This resource reviews emerging payer and provider partnerships that incentivize value-based payment models. Key points and recommendations include:
- The highest-need, highest-cost population is ever-changing. Payment systems should focus on identifying the population that will benefit most from care management services. Models must periodically re-evaluate this population.
- Provider incentives must be based on Triple Aim outcomes — better care for individuals, better health for populations, and lower costs. If per-member-per-month incentive payments are used, there should be metrics that are evaluated to ensure that the Triple Aim is met.
- Providers face financial “barriers to entry” to make initial programmatic and infrastructure investments. Preventing inappropriate and/or avoidable use of care requires upfront investments such as information technology, social supports, and expansion of primary care services.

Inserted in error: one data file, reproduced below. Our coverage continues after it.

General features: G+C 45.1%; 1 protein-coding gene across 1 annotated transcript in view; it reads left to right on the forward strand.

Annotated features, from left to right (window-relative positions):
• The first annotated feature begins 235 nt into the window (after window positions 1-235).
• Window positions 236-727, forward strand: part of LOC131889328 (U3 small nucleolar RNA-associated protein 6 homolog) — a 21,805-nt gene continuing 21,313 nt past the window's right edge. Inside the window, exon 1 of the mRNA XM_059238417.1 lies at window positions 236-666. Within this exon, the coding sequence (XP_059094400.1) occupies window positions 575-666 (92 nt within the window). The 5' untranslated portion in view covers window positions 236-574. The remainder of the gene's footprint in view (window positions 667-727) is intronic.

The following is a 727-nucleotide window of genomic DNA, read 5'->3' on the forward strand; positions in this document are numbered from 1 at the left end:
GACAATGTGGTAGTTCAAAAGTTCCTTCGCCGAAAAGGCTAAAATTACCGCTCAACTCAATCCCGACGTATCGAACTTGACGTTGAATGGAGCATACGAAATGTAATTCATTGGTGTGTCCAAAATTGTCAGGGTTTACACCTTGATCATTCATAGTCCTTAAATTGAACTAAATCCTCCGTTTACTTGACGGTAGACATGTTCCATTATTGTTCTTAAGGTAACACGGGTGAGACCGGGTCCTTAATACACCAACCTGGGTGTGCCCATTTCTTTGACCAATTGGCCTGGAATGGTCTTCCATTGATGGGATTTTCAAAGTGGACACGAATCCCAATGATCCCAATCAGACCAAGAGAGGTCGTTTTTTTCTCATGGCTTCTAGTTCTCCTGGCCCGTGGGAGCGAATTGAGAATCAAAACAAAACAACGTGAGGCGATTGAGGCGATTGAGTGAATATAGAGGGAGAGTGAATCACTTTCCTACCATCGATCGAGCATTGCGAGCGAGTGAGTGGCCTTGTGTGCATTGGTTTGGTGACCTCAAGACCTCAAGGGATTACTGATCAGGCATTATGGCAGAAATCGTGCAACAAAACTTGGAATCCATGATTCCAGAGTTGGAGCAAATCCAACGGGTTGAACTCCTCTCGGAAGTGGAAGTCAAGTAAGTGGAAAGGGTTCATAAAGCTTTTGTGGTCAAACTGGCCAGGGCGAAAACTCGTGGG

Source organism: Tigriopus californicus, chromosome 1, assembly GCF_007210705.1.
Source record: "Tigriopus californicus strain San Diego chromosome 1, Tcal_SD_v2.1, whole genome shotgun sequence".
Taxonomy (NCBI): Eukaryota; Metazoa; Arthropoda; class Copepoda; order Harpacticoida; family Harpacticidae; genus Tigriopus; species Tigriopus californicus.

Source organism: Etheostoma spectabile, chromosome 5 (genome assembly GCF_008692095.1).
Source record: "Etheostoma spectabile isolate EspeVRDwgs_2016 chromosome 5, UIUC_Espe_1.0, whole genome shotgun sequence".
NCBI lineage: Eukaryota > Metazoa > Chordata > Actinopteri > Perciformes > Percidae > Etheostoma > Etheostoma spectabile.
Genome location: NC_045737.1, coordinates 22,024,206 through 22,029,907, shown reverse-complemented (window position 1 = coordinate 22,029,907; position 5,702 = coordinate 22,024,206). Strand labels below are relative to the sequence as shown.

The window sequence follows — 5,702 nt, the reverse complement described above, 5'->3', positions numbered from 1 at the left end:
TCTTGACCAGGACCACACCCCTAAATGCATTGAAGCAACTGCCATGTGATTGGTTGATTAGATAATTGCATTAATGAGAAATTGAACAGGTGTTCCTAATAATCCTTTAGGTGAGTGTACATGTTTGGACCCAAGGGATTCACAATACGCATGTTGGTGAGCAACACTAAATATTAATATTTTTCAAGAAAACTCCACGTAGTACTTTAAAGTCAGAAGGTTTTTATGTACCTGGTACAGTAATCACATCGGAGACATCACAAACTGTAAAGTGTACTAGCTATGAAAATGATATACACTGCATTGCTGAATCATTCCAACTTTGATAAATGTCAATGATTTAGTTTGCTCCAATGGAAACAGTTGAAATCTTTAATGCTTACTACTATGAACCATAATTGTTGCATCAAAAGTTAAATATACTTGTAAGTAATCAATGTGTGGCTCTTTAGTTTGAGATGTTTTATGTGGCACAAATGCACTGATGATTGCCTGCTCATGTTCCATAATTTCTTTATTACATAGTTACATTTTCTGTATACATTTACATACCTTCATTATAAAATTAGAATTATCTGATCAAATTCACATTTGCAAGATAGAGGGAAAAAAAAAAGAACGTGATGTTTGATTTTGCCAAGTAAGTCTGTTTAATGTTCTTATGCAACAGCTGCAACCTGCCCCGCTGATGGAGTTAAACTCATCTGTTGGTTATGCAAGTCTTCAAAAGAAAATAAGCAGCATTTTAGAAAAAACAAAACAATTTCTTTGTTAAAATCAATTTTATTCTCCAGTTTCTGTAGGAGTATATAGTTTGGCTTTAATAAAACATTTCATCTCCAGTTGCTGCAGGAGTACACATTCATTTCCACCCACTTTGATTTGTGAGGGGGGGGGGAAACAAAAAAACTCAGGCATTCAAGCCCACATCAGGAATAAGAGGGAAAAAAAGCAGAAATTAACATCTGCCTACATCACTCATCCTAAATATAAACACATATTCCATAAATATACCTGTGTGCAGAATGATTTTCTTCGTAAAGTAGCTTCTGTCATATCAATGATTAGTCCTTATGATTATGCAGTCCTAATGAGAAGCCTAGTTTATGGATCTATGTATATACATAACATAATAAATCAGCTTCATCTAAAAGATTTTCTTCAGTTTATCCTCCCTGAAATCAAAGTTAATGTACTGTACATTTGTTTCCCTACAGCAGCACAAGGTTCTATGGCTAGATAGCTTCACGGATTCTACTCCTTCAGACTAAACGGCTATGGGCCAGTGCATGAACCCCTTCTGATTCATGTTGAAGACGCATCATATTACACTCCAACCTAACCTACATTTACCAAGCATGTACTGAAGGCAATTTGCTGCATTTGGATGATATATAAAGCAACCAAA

- Programs are most effective when they partner with patients, empowering them to take an active role in their own care management.
- A form of sustainable payment is a per-member-per-month care management fee based on Triple Aim outcomes for high-risk patients, plus shared savings.
- Providers with existing care management programs for high-need, high-cost patients prefer full-risk capitation payments.
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People with Multiple Chronic Conditions
People with Behavioral Health and Social Needs
Key Questions Answered
- What are the best ways to organize payment systems to reward quality care for high-need, high-cost patients?
- What are the challenges to implementing such a payment system?
Level of Evidence
Expert OpinionWhat does this mean?